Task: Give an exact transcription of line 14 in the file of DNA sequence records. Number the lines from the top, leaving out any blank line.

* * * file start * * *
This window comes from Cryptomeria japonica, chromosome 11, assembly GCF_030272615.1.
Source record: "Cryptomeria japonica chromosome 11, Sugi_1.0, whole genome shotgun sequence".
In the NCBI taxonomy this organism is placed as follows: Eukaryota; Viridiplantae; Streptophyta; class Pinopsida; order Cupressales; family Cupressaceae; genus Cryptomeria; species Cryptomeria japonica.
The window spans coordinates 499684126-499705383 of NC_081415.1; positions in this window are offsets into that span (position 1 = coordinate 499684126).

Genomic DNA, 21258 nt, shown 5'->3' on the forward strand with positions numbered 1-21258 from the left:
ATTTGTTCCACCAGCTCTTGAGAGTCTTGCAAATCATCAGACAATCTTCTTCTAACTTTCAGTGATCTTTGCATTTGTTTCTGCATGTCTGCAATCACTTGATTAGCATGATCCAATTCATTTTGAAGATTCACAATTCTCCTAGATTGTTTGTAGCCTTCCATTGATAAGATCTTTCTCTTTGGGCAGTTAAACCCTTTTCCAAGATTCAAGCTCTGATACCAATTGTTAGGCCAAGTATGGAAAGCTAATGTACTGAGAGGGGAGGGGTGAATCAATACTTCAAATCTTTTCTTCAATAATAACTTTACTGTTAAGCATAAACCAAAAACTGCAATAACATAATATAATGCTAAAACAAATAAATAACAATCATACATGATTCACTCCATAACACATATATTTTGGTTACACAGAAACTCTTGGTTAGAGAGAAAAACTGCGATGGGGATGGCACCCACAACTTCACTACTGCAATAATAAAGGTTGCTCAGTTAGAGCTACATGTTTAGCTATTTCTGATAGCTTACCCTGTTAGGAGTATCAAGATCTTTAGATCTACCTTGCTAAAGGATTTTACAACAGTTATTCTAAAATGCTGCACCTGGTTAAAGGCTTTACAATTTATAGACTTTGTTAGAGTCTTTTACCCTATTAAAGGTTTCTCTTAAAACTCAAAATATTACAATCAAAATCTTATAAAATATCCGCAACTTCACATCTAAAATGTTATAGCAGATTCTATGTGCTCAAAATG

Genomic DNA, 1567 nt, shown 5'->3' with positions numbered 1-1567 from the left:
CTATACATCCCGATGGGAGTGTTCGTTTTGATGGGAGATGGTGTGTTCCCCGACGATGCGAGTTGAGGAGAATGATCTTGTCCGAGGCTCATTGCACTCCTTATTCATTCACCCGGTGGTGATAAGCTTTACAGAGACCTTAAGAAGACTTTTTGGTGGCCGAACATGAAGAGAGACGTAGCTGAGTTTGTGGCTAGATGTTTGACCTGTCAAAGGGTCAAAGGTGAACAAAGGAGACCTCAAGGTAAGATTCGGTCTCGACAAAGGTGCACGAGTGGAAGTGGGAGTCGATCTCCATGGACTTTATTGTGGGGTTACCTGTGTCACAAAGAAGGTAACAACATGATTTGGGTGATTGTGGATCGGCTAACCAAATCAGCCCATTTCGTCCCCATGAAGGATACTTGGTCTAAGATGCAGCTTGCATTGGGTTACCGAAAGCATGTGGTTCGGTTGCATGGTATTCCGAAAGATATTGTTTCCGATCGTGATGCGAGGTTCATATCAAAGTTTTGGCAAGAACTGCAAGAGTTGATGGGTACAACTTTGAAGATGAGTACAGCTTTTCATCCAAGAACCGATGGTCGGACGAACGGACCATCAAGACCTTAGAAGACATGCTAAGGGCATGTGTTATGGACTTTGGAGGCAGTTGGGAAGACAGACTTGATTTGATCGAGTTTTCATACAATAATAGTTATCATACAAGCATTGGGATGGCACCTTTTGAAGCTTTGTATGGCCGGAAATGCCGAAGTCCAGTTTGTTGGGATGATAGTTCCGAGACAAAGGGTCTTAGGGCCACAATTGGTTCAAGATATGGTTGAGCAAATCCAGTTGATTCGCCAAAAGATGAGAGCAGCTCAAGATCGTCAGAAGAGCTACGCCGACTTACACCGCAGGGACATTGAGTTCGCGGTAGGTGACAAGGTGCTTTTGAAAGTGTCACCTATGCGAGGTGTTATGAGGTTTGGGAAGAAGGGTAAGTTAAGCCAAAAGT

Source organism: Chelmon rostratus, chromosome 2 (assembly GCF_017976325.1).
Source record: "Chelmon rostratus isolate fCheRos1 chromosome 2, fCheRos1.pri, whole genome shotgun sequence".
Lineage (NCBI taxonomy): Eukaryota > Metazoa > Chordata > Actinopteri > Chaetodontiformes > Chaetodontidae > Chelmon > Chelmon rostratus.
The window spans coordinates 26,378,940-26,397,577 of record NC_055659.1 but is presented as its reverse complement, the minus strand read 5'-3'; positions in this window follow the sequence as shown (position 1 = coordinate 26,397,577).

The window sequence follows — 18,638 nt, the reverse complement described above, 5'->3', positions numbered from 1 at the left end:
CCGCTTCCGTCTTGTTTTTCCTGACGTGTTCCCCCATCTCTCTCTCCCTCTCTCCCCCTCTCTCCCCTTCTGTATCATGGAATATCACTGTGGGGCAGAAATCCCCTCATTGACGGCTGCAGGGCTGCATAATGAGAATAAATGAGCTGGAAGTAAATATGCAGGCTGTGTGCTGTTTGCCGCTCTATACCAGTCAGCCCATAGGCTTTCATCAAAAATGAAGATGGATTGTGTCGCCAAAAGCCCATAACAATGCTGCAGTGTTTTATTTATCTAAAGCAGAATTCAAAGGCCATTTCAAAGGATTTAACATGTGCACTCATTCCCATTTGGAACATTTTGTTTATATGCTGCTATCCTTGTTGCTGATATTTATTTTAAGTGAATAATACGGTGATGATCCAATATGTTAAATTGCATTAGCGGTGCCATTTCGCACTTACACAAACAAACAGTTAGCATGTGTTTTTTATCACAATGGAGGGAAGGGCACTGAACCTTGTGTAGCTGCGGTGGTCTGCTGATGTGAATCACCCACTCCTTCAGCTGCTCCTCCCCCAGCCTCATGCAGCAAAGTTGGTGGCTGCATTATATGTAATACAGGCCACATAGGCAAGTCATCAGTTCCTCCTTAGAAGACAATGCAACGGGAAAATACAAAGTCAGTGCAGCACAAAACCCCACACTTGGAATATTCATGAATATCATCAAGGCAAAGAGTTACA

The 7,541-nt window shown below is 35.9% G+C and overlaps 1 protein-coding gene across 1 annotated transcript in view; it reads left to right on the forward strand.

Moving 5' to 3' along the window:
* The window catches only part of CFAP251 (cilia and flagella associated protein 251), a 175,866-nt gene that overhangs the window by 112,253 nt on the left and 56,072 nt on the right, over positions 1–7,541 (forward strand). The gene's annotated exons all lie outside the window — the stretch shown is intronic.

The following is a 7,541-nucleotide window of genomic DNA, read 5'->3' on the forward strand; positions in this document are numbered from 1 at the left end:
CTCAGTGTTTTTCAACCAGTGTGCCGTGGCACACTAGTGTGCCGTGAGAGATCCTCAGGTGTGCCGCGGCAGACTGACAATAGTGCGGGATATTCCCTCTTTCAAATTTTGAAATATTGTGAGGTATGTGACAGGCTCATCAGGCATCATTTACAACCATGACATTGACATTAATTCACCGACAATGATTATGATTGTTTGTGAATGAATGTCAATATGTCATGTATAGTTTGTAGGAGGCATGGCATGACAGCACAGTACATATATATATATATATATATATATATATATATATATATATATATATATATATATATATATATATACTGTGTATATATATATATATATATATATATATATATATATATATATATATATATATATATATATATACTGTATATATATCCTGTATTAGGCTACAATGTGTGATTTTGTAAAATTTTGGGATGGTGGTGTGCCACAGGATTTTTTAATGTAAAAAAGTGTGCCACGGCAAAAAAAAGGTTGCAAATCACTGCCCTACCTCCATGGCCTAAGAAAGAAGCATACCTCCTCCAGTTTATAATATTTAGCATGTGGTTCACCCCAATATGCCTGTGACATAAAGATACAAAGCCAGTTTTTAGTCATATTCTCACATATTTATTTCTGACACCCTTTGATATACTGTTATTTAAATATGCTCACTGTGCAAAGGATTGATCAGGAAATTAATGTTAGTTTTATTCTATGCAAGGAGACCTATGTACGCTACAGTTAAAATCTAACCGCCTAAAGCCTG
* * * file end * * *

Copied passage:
CCGCTTCCGTCTTGTTTTTCCTGACGTGTTCCCCCATCTCTCTCTCCCTCTCTCCCCCTCTCTCCCCTTCTGTATCATGGAATATCACTGTGGGGCAGAAATCCCCTCATTGACGGCTGCAGGGCTGCATAATGAGAATAAATGAGCTGGAAGTAAATATGCAGGCTGTGTGCTGTTTGCCGCTCTATACCAGTCAGCCCATAGGCTTTCATCAAAAATGAAGATGGATTGTGTCGCCAAAAGCCCATAACAATGCTGCAGTGTTTTATTTATCTAAAGCAGAATTCAAAGGCCATTTCAAAGGATTTAACATGTGCACTCATTCCCATTTGGAACATTTTGTTTATATGCTGCTATCCTTGTTGCTGATATTTATTTTAAGTGAATAATACGGTGATGATCCAATATGTTAAATTGCATTAGCGGTGCCATTTCGCACTTACACAAACAAACAGTTAGCATGTGTTTTTTATCACAATGGAGGGAAGGGCACTGAACCTTGTGTAGCTGCGGTGGTCTGCTGATGTGAATCACCCACTCCTTCAGCTGCTCCTCCCCCAGCCTCATGCAGCAAAGTTGGTGGCTGCATTATATGTAATACAGGCCACATAGGCAAGTCATCAGTTCCTCCTTAGAAGACAATGCAACGGGAAAATACAAAGTCAGTGCAGCACAAAACCCCACACTTGGAATATTCATGAATATCATCAAGGCAAAGAGTTACA